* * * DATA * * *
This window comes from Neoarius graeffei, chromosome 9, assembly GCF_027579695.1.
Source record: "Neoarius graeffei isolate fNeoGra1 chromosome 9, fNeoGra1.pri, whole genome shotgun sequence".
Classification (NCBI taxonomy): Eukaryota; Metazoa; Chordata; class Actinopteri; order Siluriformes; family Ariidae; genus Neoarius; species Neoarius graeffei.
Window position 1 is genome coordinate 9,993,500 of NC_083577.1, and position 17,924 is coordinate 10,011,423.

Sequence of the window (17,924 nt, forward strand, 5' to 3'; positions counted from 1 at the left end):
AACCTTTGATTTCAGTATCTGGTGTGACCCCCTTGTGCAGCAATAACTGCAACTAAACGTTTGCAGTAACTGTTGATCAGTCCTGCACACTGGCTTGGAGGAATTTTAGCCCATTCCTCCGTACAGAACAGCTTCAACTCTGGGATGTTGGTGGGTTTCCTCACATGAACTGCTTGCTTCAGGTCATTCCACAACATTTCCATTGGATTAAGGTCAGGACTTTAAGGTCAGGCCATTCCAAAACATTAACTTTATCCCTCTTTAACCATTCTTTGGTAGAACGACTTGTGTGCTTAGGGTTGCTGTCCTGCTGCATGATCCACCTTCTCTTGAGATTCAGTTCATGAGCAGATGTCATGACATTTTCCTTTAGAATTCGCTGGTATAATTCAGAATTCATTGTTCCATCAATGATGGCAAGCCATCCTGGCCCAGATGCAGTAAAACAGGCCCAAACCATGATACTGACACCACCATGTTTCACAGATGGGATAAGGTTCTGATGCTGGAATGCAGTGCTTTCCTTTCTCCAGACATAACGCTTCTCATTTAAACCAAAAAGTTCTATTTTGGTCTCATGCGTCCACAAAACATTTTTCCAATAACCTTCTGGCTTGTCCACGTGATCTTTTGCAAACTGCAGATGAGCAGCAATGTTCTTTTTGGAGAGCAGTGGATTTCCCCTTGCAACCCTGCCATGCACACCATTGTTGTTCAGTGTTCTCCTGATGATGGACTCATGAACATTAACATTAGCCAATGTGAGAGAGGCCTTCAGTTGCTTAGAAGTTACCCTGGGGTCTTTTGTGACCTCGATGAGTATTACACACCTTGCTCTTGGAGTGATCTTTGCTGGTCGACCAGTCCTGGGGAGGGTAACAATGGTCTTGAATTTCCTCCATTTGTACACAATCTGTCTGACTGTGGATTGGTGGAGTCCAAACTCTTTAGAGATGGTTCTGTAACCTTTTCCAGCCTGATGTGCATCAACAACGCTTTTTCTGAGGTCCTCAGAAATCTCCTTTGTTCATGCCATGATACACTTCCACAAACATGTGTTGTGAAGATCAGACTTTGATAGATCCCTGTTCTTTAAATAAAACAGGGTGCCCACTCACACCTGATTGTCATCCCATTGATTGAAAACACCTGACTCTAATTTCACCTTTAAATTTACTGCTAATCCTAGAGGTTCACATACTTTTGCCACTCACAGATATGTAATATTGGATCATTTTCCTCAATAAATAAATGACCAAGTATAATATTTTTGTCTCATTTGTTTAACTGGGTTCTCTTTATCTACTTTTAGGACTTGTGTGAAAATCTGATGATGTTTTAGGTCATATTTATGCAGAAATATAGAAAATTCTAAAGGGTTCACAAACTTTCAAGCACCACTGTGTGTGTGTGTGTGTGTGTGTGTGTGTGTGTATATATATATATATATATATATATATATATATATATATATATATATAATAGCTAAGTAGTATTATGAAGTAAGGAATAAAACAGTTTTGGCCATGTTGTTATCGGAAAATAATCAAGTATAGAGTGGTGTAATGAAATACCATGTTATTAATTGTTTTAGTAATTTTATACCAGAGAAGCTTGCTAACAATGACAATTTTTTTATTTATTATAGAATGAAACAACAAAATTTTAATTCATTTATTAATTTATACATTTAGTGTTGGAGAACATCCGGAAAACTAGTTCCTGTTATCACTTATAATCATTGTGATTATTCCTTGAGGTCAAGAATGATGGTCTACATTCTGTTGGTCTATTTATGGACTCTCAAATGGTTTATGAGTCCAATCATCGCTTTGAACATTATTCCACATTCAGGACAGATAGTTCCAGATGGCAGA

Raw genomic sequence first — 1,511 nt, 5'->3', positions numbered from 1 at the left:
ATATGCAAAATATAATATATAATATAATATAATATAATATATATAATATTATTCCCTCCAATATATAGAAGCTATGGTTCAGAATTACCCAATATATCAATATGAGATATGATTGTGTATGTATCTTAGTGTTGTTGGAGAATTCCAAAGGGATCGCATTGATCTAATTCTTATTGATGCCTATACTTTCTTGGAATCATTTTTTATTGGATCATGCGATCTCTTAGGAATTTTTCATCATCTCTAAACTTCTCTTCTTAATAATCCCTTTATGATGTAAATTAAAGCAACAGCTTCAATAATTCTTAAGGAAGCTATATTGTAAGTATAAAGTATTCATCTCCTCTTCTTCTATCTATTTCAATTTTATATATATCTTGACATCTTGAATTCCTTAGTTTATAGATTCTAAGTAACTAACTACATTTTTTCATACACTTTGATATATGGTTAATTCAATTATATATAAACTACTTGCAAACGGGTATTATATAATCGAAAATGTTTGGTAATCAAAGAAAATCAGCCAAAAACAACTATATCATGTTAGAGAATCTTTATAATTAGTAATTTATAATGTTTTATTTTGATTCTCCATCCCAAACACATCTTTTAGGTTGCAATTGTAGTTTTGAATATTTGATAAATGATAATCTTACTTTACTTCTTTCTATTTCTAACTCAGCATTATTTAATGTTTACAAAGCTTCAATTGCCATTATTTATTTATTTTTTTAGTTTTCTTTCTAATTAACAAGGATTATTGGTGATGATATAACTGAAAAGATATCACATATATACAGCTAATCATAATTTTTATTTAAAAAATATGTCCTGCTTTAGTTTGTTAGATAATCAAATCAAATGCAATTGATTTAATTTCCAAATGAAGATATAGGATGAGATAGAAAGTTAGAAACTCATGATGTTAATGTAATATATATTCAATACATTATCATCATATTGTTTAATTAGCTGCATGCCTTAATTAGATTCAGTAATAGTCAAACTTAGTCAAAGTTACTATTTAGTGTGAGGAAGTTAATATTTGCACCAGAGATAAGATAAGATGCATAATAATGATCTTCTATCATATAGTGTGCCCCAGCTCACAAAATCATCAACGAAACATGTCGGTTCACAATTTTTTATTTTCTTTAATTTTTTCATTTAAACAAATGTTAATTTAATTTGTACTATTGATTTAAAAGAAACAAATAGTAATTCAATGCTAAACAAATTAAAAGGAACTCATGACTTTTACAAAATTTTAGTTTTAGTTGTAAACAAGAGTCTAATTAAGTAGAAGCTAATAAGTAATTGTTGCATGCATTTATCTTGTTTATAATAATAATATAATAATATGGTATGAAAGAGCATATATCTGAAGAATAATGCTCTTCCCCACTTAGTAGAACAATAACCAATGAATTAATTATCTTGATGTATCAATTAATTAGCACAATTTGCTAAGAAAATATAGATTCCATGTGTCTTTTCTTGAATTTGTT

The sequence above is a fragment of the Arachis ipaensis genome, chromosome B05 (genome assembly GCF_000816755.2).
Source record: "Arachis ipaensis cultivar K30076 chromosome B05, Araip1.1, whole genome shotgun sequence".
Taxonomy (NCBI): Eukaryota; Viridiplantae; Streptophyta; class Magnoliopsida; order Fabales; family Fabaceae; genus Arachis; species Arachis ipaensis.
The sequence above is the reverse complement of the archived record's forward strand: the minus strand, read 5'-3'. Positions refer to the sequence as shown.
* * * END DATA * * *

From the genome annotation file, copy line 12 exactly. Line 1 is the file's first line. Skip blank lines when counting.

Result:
The sequence above is the reverse complement of the archived record's forward strand: the minus strand, read 5'-3'. Positions refer to the sequence as shown.